Friday, December 9, 2011

Sesame Street Muppet Teaches Government Dependence: Free School Food

Once again Sesame Street takes it upon itself to teach children about social and political issues.
The “food insecure” Muppet is being used to promote a national “Food for Thought” campaign that teaches poor families how to find nutritious food and to eat with the taxpayers paying for it.

Lily the Muppet – who is really concerned about her family not having enough money to feed her properly -explains the solution -free food at school:
“Sometimes we can't always afford to buy all the food that we need,” Lily said. “I mean, but we've been finding lots of ways that we can get help...Yeah, for example, at school I get a free breakfast and a lunch...part of the meal plan."

Lily’s message is being passed around through schools, hospitals and food assistance programs as part of Sesame Street’s “Food for Thought” multi-media campaign, which includes DVDs and a booklet listing “services that can assist your family” as well as “referrals to social service agencies.”

Organizers say they have produced a million of the kits.

The Rev. Douglas Greenaway of the National WIC (Women, Infants and Children) Association happily approves the Sesame Street’s ‘Food For Thought’ campaign – comparing it to the federal deficit-reduction.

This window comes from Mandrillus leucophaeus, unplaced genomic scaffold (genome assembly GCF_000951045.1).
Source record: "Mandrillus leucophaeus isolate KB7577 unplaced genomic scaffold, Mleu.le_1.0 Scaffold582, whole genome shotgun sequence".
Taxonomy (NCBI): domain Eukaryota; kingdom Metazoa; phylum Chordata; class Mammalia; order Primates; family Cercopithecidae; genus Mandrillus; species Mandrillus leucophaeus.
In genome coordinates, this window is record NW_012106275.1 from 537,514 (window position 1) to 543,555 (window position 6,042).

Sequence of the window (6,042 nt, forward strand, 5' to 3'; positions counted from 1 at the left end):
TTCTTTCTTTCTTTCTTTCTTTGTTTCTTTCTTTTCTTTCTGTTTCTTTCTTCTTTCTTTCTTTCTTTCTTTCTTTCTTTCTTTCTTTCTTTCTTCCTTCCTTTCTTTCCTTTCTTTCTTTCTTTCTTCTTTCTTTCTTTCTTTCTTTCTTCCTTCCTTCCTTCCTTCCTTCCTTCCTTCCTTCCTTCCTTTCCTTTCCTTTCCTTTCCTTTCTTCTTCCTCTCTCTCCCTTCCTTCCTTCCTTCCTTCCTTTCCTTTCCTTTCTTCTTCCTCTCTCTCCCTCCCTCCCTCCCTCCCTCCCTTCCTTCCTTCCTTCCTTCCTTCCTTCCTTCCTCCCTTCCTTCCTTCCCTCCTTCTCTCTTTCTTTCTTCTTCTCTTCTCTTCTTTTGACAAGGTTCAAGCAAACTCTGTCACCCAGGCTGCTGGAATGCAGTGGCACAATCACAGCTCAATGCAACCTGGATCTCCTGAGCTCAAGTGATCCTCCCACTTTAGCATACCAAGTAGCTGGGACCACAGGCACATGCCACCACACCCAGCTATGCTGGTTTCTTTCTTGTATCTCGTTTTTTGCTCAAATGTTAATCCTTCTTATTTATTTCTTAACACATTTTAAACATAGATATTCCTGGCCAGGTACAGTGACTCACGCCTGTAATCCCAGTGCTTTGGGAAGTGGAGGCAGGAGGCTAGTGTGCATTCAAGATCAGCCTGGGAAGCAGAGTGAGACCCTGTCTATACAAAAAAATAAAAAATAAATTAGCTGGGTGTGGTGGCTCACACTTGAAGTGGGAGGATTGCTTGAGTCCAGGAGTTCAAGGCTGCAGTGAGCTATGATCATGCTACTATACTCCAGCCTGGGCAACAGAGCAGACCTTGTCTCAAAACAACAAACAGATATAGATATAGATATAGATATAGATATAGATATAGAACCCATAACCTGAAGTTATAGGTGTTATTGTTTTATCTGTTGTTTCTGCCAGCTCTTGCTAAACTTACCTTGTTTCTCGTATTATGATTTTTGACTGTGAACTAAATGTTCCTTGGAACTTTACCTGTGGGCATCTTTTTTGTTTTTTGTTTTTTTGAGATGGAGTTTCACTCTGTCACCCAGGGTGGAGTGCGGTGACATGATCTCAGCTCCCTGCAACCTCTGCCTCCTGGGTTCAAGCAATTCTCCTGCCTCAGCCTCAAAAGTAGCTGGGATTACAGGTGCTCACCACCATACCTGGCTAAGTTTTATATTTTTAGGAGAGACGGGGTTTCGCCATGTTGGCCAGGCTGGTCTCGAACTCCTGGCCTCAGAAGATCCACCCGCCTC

“What ‘Food For Thought’ does is remind people that eating healthy now gives them a good health outcome in the long term. So the folks you’re looking at up here, the programs that they represent, what ‘Food For Thought’ does is really a deficit reduction strategy, and we hope policymakers will take notice of that,” Greenaway said.

Greenaway however, failed to explain how this would reduce  the deficit.

The Food for Thought Web site tells people to “feel good about food.”

Officials with Sesame Street say that the positive reaction to Lily and the Food for Thought program is so strong they are looking to expand her message.

Sesame Workshop, the organization behind the TV show, announced that it plans to appoint a Poverty Advisory Board in 2012. The first meeting will be in Washington on Jan. 10.